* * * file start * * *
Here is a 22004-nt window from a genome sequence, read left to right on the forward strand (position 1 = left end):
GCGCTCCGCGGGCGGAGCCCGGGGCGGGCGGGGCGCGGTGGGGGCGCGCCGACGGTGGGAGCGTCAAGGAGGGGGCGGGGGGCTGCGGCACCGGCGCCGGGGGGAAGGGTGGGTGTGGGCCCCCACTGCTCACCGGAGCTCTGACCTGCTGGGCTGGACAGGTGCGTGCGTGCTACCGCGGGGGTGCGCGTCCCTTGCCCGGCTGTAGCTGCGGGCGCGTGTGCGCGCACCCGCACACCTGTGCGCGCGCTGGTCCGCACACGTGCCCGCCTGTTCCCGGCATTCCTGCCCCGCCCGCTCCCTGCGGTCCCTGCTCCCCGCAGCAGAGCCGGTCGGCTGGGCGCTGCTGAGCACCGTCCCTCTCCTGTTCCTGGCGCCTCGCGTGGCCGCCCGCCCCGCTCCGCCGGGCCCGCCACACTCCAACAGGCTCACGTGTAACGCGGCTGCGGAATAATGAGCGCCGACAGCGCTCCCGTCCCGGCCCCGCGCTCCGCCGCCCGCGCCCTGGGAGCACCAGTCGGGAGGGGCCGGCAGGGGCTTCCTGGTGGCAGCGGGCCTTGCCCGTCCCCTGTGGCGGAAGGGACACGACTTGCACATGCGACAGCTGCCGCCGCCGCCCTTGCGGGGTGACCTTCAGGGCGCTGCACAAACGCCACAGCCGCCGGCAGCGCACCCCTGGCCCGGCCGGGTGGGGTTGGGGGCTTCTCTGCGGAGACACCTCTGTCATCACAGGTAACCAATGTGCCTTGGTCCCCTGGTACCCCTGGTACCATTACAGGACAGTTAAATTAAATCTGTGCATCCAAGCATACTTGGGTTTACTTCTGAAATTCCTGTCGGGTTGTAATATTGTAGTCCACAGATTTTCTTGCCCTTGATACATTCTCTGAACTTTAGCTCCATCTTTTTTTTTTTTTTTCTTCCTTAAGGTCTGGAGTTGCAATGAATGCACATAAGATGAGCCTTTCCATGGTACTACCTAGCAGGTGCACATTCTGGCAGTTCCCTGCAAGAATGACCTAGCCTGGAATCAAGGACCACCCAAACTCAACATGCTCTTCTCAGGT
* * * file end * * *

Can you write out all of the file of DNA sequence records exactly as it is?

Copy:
Here is a 22004-nt window from a genome sequence, read left to right on the forward strand (position 1 = left end):
GCGCTCCGCGGGCGGAGCCCGGGGCGGGCGGGGCGCGGTGGGGGCGCGCCGACGGTGGGAGCGTCAAGGAGGGGGCGGGGGGCTGCGGCACCGGCGCCGGGGGGAAGGGTGGGTGTGGGCCCCCACTGCTCACCGGAGCTCTGACCTGCTGGGCTGGACAGGTGCGTGCGTGCTACCGCGGGGGTGCGCGTCCCTTGCCCGGCTGTAGCTGCGGGCGCGTGTGCGCGCACCCGCACACCTGTGCGCGCGCTGGTCCGCACACGTGCCCGCCTGTTCCCGGCATTCCTGCCCCGCCCGCTCCCTGCGGTCCCTGCTCCCCGCAGCAGAGCCGGTCGGCTGGGCGCTGCTGAGCACCGTCCCTCTCCTGTTCCTGGCGCCTCGCGTGGCCGCCCGCCCCGCTCCGCCGGGCCCGCCACACTCCAACAGGCTCACGTGTAACGCGGCTGCGGAATAATGAGCGCCGACAGCGCTCCCGTCCCGGCCCCGCGCTCCGCCGCCCGCGCCCTGGGAGCACCAGTCGGGAGGGGCCGGCAGGGGCTTCCTGGTGGCAGCGGGCCTTGCCCGTCCCCTGTGGCGGAAGGGACACGACTTGCACATGCGACAGCTGCCGCCGCCGCCCTTGCGGGGTGACCTTCAGGGCGCTGCACAAACGCCACAGCCGCCGGCAGCGCACCCCTGGCCCGGCCGGGTGGGGTTGGGGGCTTCTCTGCGGAGACACCTCTGTCATCACAGGTAACCAATGTGCCTTGGTCCCCTGGTACCCCTGGTACCATTACAGGACAGTTAAATTAAATCTGTGCATCCAAGCATACTTGGGTTTACTTCTGAAATTCCTGTCGGGTTGTAATATTGTAGTCCACAGATTTTCTTGCCCTTGATACATTCTCTGAACTTTAGCTCCATCTTTTTTTTTTTTTTTCTTCCTTAAGGTCTGGAGTTGCAATGAATGCACATAAGATGAGCCTTTCCATGGTACTACCTAGCAGGTGCACATTCTGGCAGTTCCCTGCAAGAATGACCTAGCCTGGAATCAAGGACCACCCAAACTCAACATGCTCTTCTCAGGT